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Buhari taught politicians how to rig elections – Gov Lamido

States won by Jonathan, Buhari, Ribadu

States won by Jonathan, Buhari, Ribadu (Photo credit: Wikipedia)

[Nigerian Tribune] GOVERNOR Sule Lamido of Jigawa State said that the presidential candidate of the Congress for Progressive Change (CPC) in the last general election, Major-General Muhammadu Buhari (retd), confessed that all political parties engaged in rigging elections.

Lamido said this on Sunday at the Emir of Dutse’s palace when he and the Katsina State governor, Alhaji Ibrahim Shema, paid a courtesy visit to the emir, Dr Nuhu Muhammad Sunusi.

Alhaji Sule Lamido was reacting to Buhari’s recent comment on free and fair elections, saying that it was Buhari who taught  politicians how to  rig elections

According to him, “when Major-General Buhari took over power from President Shehu Shagari in 1983, he categorically told the world that the coup was carried out because all the political parties engaged in the act of rigging and other forms of election malpractices.”

The governor maintained that “in his first speech, Major-General Buhari stated that not only the defunct National Party of Nigeria (NPN) rigged, but all the parties rigged elections according to their strength at the constituency.

Lamido explained that Buhari’s speech was no more than teaching the politician how to use their influence and power to rig elections at any place they are opportune to do.

Accordig to Lamido, Buhari had no moral right to accuse anybody of rigging, because his party also rigged elections in the last general election at the area it was strong enough to do so.

Underaged voters in Katsina, Buhari’s home state

However, Lamido maintained that no matter how deeply elections were rigged, the elected political leaders had people’s mandate and since 1999, they had been doing their best to meet the aspirations of their people.

View original article here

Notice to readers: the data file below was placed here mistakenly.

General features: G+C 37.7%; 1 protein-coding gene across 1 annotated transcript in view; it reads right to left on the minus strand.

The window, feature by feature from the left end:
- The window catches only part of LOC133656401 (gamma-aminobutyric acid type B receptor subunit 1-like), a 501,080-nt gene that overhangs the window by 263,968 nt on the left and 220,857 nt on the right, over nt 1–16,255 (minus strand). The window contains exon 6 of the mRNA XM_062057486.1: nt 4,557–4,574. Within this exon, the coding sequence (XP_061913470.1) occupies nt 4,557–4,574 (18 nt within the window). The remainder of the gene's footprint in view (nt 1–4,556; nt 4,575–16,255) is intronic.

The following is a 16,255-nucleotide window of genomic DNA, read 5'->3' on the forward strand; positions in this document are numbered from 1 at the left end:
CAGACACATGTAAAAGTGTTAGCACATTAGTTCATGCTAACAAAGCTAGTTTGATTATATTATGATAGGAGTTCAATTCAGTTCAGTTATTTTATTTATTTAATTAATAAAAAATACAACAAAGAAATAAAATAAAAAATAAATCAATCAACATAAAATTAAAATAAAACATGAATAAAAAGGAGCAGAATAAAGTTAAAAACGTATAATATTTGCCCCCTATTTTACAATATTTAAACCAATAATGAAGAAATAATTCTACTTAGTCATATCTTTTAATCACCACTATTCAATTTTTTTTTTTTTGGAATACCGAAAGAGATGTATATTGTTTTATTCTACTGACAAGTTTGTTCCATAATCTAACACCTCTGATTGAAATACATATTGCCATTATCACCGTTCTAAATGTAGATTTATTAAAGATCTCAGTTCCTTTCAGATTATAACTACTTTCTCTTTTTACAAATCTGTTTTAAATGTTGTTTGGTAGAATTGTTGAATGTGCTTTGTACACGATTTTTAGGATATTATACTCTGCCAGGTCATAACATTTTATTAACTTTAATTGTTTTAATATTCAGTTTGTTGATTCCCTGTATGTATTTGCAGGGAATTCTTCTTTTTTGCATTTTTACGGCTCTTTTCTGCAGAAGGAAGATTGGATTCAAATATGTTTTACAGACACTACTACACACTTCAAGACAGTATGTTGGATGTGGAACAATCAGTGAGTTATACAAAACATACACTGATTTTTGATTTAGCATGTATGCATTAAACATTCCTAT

Yesterday, the elections for governors were not held in Kaduna and Bauchi, two states in the upper north of Nigeria considered to be major flashpoints of the violence that came on the heels of last week’s presidential election. The announcement of the result of the national poll result was followed by a paroxysm of bloodletting on a scale that some, including the president-elect, has compared to the situation in the 1960s that led first, to the exodus of Easterners particularly the Igbo, and then to the civil war.

Some Nigerian experts think we are once again at the cusp of a major national crisis and that the signs are in the electoral map of Nigeria, drawn from this election that seems to have highlighted the North-South divide of Nigerian politics. I should mention first that this electoral map is neither strange nor unexpected. It remains the accurate reflection of Nigeria’s true political demography and it is the surprise of it mostly that has confounded many CPC voters in the North.

Nigeria’s electoral map drawn from the voting pattern in the presidential elections last week point very clearly to the truth that the North Central region has become far more than ever the bellwether states in any tightly run elections in Nigeria.

Whoever wins the middle-belt wins the election in the country. This analysis is borne out of the fact that this buffer region contains perhaps, the quintessential character of multi-ethnic Nigeria, being diverse, both ethnically and religiously, and having affiliations to the north and south of that divide.

There is, not surprisingly, where the two rivers meet, and there, according to anthropologists, on the flood plains of the Benue might account for the early diffusion of the groups that came to make up the major ethnicities of what we now know as Nigeria. But, in the analysis by many a pundit prior and perhaps even after the elections, we still lump that entire region into what we call, “the north” – a holistic term for anybody or group or state that is situated anywhere above the Benue and farther up to the harsh Sahelian plains of Kaura-Namoda.

These terms follow a long colonial mind-frame that put the Occam razor on Nigeria’s geography and decreed a “north” and “south” with a seemingly permanent imprint on our minds. It is important to begin a redefinition of that north, for as Mr. Lamido Sanusi, the current Central Bank Governor, once pointed out, the idea of a coherent, homogenous “north” is the great fiction of Nigerian politics. The results of penultimate week’s presidential election bear out Mr. Sanusi.

This fact alone, the hybrid and diverse north, compels us, therefore, to re-examine some of the media images and narratives we are beginning to get about the political violence in the upper regions of the North, specifically in the states where Mr. Muhammadu Buhari and his party, the Congress for Progressive Change won hands down. Signs that the results of this election would not sit well with CPC began to emerge when in the middle of the voting penultimate week, just as the exit polls were coming out statewide, the National Chairman of the party, Prince Tony Momoh, issued a terse statement about voter-pattern reports.